The project is mapping the EdTech landscape in Europe to reflect the current state of the sector. Its aim is to provide policymakers with a deeper understanding of how they can better support and collaborate with start-ups and SMEs in the rapidly expanding EdTech ecosystem.

Sharing and learning

A compelling example of responsible and valuable technology use in schools was presented by Martin Sønderlev Christensen, Head of the Institute for Didactics and Digitalisation at University College Copenhagen. He introduced SKOLEGPT, an AI chatbot prototyped and built on open-source frameworks. The model and service are hosted within a secure national digital infrastructure via the Danish Library Centre (DBC).

"SkoleGPT is an educational resource for AI related teaching in primary and secondary schools, allowing didactic and pedagogical research and development in teaching with AI. It is a platform for multiple projects related for teaching with and about AI." Martin explained.

On the second day of the forum, various school leaders shared their experiences on how technology is introduced and utilised in classrooms for the benefit of students, teachers, and the entire school community. We heard from representatives of Dominican College Griffith Avenue in Dublin (Ireland), Expedition ScioSchool in the Czech Republic, KC Magenta Elementary School - Brigantijn Foundation in the Netherlands, and Aline Mayrisch School in Luxembourg. The latter also organised a guided visit, showcasing their innovative teaching and learning pedagogies and practices.

Marc Durando, Executive Director at European Schoolnet, emphasised the importance of identifying and sharing good practices in deploying educational technology in schools.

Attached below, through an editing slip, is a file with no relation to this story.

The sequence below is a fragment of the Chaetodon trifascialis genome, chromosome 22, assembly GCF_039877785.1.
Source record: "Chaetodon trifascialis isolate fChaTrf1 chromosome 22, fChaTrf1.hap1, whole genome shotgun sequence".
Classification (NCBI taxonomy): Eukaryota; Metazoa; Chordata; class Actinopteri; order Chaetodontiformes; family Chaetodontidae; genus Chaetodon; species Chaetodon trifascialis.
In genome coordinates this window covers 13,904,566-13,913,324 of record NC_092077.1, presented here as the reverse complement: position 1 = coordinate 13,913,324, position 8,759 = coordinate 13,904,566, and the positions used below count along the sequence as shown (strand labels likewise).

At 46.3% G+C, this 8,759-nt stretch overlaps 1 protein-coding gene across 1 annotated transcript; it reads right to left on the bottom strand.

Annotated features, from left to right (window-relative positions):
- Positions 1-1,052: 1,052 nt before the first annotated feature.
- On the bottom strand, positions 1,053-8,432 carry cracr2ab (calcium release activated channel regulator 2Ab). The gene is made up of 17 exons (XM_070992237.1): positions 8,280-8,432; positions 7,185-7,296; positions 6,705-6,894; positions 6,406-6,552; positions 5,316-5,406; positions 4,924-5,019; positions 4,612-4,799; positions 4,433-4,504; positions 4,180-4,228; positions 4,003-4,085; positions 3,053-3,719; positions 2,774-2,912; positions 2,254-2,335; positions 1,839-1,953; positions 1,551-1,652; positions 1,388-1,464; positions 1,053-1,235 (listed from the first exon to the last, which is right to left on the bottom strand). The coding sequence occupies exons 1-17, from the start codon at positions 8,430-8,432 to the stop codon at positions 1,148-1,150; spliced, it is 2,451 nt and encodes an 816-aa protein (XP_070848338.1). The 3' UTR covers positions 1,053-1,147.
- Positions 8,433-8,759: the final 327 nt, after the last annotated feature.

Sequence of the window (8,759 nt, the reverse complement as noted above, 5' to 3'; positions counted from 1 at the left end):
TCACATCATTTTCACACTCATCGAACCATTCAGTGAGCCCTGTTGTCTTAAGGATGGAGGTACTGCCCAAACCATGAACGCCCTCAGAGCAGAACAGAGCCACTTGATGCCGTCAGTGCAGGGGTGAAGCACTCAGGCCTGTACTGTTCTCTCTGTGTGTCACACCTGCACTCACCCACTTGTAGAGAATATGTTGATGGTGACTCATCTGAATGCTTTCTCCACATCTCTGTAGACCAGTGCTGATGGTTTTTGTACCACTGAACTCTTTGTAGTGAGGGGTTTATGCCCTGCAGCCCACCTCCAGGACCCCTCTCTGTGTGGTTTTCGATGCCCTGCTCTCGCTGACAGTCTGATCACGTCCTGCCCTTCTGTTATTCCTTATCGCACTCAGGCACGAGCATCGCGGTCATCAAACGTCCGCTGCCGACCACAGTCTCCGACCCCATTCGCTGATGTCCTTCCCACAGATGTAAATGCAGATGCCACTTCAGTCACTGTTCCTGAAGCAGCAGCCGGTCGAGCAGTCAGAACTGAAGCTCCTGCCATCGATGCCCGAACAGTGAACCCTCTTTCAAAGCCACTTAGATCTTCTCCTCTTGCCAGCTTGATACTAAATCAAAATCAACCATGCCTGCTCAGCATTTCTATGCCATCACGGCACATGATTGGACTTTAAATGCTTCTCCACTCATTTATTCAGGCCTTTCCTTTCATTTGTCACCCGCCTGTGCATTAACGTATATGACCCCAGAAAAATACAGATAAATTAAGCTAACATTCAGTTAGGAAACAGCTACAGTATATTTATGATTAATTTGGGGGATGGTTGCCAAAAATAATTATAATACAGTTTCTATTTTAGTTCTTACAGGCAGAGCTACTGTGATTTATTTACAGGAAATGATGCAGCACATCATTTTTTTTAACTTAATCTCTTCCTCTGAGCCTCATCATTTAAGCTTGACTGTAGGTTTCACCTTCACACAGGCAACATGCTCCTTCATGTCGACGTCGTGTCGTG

"It is of paramount importance to support the emergence of good practices, to characterise and validate them and to share them with the school and teacher community. But we should not forget that what is important in terms of transfer is not the innovation itself but the processes which led to this innovation."

A notable example of learning through the sharing of practices is the work done by the Interactive Classroom Working Group of European Schoolnet. They are currently preparing 17 case studies on how various schools are fostering students' digital literacy. These studies also examine the roles of school principals, ICT coordinators, and other school leaders, and their impact on digital education.

The event facilitated the exchange of ideas on core topics of the education agenda through well-attended and engaging sessions. Key topics included:

  • Topic 1: Technology use in schools and wellbeing of students and teachers 
  • Topic 2: AI in education; promises and challenges 
  • Topic 3: Education and public-private partnerships
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More information about these topics with the outcomes of the sessions will be available soon on this page.

Special Thanks

European Schoolnet extends special thanks to Christian Lamy, Director of the National Education Training Institute (IFEN), Luxembourg, and Luc Weis, Director of the Department for the Coordination of Educational and Technological Research and Innovation (SCRIPT), Luxembourg, for their collaboration and support in organising the forum. Their involvement underscores the commitment of our Network of Ministries of Education to supporting and promoting the work and mission of European Schoolnet.

  • Watch the wrap-up video of the 2024 edition of the School Innovation Forum